In the wake of last week’s tragedy in Boston, what are the images that stayed with you? The pillowing smoke? Blood on the streets? Shell-shocked victims in wheelchairs? Our hearts have been broken again. And since the footage is shown over and over, we’re traumatized each time, just like when the twin towers burned on 9/11.
To cope, I’ve tried to focus instead on the images of the helpers. Last week we all stood together in unity, expressing sorrow, outrage, sympathy and God’s peace to the great city of Boston. One of the memes that stuffed Facebook feeds showcased a quote from Mr. Rogers, “When I was a boy and would see scary things in the news, my mother would say, ‘Look for the helpers. There are always people willing to help.’”
I tend to think of “helpers” as those who dedicate their lives to minister to others — nurses, doctors, police officers, clergy, nuns, social workers, firefighters and soldiers. These folks answered a high calling to care for the sick, the troubled and the downtrodden. They’re the first responders that bolted from nearby medical centers to aid and comfort the injured at the finish line. We see them emerge again and again when disaster strikes, often at great peril or sacrifice to themselves.
But they’re not the only ones God calls to help.
If you’re someone gifted with compassion, or if you’re simply willing, you can serve as the hands and feet of Jesus wherever there is trouble and need. And there is trouble and need everywhere — in your family, in your neighborhood, in your community. You don’t have to serve in a heroic capacity to become a helper. As Mother Theresa said, “We cannot do great things. We can only do small things with great love.”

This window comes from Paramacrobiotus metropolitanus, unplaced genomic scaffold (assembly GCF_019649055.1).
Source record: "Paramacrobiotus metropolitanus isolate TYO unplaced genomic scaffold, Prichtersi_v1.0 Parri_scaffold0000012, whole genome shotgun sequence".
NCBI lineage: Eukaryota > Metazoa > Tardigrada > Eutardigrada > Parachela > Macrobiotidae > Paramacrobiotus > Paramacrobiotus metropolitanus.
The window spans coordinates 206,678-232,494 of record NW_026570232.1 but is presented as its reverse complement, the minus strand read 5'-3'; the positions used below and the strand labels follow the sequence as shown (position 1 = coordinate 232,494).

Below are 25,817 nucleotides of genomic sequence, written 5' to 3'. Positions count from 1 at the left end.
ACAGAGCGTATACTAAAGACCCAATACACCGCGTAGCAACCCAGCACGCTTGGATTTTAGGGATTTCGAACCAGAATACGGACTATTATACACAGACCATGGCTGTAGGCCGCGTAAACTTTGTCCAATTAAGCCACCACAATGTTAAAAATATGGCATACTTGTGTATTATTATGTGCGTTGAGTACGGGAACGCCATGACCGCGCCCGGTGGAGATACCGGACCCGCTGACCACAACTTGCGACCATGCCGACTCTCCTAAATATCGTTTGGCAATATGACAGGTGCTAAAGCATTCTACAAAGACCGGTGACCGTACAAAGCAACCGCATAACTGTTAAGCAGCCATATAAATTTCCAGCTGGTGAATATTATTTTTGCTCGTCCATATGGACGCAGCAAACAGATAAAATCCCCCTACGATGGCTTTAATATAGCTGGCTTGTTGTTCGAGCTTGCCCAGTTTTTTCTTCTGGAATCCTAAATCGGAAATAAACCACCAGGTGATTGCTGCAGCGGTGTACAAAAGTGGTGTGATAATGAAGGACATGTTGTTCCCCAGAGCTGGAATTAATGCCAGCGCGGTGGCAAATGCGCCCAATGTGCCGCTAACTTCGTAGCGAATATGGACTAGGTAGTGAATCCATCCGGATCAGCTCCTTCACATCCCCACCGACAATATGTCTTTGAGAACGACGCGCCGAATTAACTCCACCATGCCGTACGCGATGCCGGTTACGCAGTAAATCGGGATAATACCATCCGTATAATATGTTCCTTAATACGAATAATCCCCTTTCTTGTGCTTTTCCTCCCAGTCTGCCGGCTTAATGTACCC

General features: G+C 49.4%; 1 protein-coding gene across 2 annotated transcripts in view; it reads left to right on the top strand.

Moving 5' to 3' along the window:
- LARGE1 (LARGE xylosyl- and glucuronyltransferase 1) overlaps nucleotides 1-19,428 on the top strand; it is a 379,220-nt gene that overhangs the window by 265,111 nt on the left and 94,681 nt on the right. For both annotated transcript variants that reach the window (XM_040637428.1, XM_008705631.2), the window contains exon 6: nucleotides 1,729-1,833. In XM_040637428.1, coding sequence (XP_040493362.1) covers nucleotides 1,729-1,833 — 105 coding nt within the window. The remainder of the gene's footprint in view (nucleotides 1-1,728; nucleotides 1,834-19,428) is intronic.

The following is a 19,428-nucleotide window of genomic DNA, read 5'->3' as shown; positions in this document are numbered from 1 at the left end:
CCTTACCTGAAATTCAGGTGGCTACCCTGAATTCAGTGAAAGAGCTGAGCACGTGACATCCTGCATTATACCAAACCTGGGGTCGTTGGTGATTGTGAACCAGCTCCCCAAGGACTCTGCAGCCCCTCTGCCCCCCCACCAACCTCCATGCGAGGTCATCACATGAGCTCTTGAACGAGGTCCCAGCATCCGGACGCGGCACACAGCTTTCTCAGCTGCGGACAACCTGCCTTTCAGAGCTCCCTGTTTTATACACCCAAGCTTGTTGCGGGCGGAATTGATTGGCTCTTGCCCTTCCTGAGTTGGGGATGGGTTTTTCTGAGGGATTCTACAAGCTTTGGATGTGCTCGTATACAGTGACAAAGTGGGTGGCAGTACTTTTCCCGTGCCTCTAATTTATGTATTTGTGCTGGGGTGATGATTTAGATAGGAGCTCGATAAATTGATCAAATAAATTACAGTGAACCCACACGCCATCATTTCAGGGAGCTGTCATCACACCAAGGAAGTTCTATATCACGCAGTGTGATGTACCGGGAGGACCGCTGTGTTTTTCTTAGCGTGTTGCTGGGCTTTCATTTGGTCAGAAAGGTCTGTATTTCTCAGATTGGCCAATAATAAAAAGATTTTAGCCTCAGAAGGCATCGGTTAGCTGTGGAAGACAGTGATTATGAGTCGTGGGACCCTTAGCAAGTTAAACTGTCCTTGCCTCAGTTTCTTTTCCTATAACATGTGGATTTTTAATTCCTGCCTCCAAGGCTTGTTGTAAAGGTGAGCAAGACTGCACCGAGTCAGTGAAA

Jesus ministered to others as he walked along the road, curing afflictions of the body, mind and soul. He also simply listened, and offered wise counsel. So while your vocation may not require you to run into a burning building, you might be called to identify and tend to suffering along your path. Did your neighbor recently lose a spouse? Take a meal and visit. Could the exasperated young mother at the store use an encouraging smile? It can be as simple as that. We are a broken people, all of us. Keep your eyes open and your heart ready.
Where is God calling you to serve right now? The first place to start might be a nursery. At my own church, and every church I’ve ever visited, there is always a plea for nursery caregivers.
If you’re brand new to church, walk in and ask if you can serve in the nursery, and I promise you’ll garner instant rock star status (plus, you’ll get to meet some very nice parents who are so grateful for an hour of peace and quiet. Instant friends).
Are you heroic enough to run into a room full of chirping, smiling babies — some of whom might just need a diaper change? Blessed are the helpers.
• A longtime resident of Ahwatukee Foothills, Diane Meehl and her family worship at Mountain View Lutheran Church. She and her daughters can be found serving in the nursery there on the first Sunday of every month. Share your comments and suggestions with her at firstname.lastname@example.org.